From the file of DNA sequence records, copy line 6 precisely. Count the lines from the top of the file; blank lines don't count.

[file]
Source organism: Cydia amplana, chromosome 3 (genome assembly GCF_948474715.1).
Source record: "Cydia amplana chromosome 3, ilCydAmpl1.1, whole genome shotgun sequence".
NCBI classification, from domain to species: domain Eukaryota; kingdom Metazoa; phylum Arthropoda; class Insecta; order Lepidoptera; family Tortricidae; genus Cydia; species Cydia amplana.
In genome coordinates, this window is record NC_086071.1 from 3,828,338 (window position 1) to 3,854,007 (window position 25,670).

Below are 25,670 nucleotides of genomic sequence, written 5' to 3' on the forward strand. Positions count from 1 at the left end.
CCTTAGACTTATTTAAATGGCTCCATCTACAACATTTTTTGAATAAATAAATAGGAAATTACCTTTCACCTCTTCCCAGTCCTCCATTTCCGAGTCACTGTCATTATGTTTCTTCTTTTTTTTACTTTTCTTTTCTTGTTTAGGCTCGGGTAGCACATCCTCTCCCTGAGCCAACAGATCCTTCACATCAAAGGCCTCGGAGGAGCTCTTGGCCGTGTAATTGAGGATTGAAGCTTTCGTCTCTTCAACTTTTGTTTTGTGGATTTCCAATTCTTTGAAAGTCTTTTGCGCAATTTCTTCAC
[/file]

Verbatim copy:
CCTTAGACTTATTTAAATGGCTCCATCTACAACATTTTTTGAATAAATAAATAGGAAATTACCTTTCACCTCTTCCCAGTCCTCCATTTCCGAGTCACTGTCATTATGTTTCTTCTTTTTTTTACTTTTCTTTTCTTGTTTAGGCTCGGGTAGCACATCCTCTCCCTGAGCCAACAGATCCTTCACATCAAAGGCCTCGGAGGAGCTCTTGGCCGTGTAATTGAGGATTGAAGCTTTCGTCTCTTCAACTTTTGTTTTGTGGATTTCCAATTCTTTGAAAGTCTTTTGCGCAATTTCTTCAC